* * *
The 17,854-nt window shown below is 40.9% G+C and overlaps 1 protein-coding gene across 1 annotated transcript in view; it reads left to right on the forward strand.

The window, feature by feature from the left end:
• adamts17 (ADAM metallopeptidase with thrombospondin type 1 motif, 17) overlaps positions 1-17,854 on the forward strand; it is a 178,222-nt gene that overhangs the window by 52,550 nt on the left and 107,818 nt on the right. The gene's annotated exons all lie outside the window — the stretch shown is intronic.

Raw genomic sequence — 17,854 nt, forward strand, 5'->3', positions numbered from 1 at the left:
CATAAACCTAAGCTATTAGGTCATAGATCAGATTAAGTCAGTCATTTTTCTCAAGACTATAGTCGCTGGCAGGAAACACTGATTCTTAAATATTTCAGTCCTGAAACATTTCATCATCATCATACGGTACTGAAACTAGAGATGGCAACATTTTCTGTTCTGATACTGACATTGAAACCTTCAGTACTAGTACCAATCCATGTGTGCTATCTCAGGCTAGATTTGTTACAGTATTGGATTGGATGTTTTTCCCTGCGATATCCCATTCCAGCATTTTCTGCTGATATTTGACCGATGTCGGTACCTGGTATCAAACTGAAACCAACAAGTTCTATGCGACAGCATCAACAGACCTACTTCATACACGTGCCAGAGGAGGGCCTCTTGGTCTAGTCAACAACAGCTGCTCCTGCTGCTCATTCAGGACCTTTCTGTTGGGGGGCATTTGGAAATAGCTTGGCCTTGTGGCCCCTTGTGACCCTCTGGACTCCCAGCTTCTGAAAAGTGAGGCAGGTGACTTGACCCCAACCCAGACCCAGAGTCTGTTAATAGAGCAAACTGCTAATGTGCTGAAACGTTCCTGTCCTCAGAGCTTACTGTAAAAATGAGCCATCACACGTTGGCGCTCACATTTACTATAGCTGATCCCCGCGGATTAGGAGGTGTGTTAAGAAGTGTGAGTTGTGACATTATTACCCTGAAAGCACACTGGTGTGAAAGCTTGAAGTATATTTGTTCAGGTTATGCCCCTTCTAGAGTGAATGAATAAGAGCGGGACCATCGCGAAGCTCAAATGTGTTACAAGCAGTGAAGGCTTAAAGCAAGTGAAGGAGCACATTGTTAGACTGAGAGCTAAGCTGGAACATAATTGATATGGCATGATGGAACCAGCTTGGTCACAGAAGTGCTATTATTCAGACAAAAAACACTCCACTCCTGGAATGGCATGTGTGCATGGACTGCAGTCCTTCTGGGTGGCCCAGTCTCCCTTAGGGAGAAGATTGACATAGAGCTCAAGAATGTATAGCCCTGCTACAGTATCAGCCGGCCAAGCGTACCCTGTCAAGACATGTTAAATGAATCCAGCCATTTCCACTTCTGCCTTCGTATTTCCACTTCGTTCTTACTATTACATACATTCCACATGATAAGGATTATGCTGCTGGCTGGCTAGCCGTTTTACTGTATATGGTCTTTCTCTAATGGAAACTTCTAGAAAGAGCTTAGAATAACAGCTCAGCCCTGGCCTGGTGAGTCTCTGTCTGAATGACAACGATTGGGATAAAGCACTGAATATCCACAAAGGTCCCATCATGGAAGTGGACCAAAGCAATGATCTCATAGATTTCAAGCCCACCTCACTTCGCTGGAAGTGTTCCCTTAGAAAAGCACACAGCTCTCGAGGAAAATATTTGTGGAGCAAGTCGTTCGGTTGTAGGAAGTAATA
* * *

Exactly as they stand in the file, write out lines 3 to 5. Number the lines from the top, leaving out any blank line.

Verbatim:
• adamts17 (ADAM metallopeptidase with thrombospondin type 1 motif, 17) overlaps positions 1-17,854 on the forward strand; it is a 178,222-nt gene that overhangs the window by 52,550 nt on the left and 107,818 nt on the right. The gene's annotated exons all lie outside the window — the stretch shown is intronic.

Raw genomic sequence — 17,854 nt, forward strand, 5'->3', positions numbered from 1 at the left:
CATAAACCTAAGCTATTAGGTCATAGATCAGATTAAGTCAGTCATTTTTCTCAAGACTATAGTCGCTGGCAGGAAACACTGATTCTTAAATATTTCAGTCCTGAAACATTTCATCATCATCATACGGTACTGAAACTAGAGATGGCAACATTTTCTGTTCTGATACTGACATTGAAACCTTCAGTACTAGTACCAATCCATGTGTGCTATCTCAGGCTAGATTTGTTACAGTATTGGATTGGATGTTTTTCCCTGCGATATCCCATTCCAGCATTTTCTGCTGATATTTGACCGATGTCGGTACCTGGTATCAAACTGAAACCAACAAGTTCTATGCGACAGCATCAACAGACCTACTTCATACACGTGCCAGAGGAGGGCCTCTTGGTCTAGTCAACAACAGCTGCTCCTGCTGCTCATTCAGGACCTTTCTGTTGGGGGGCATTTGGAAATAGCTTGGCCTTGTGGCCCCTTGTGACCCTCTGGACTCCCAGCTTCTGAAAAGTGAGGCAGGTGACTTGACCCCAACCCAGACCCAGAGTCTGTTAATAGAGCAAACTGCTAATGTGCTGAAACGTTCCTGTCCTCAGAGCTTACTGTAAAAATGAGCCATCACACGTTGGCGCTCACATTTACTATAGCTGATCCCCGCGGATTAGGAGGTGTGTTAAGAAGTGTGAGTTGTGACATTATTACCCTGAAAGCACACTGGTGTGAAAGCTTGAAGTATATTTGTTCAGGTTATGCCCCTTCTAGAGTGAATGAATAAGAGCGGGACCATCGCGAAGCTCAAATGTGTTACAAGCAGTGAAGGCTTAAAGCAAGTGAAGGAGCACATTGTTAGACTGAGAGCTAAGCTGGAACATAATTGATATGGCATGATGGAACCAGCTTGGTCACAGAAGTGCTATTATTCAGACAAAAAACACTCCACTCCTGGAATGGCATGTGTGCATGGACTGCAGTCCTTCTGGGTGGCCCAGTCTCCCTTAGGGAGAAGATTGACATAGAGCTCAAGAATGTATAGCCCTGCTACAGTATCAGCCGGCCAAGCGTACCCTGTCAAGACATGTTAAATGAATCCAGCCATTTCCACTTCTGCCTTCGTATTTCCACTTCGTTCTTACTATTACATACATTCCACATGATAAGGATTATGCTGCTGGCTGGCTAGCCGTTTTACTGTATATGGTCTTTCTCTAATGGAAACTTCTAGAAAGAGCTTAGAATAACAGCTCAGCCCTGGCCTGGTGAGTCTCTGTCTGAATGACAACGATTGGGATAAAGCACTGAATATCCACAAAGGTCCCATCATGGAAGTGGACCAAAGCAATGATCTCATAGATTTCAAGCCCACCTCACTTCGCTGGAAGTGTTCCCTTAGAAAAGCACACAGCTCTCGAGGAAAATATTTGTGGAGCAAGTCGTTCGGTTGTAGGAAGTAATA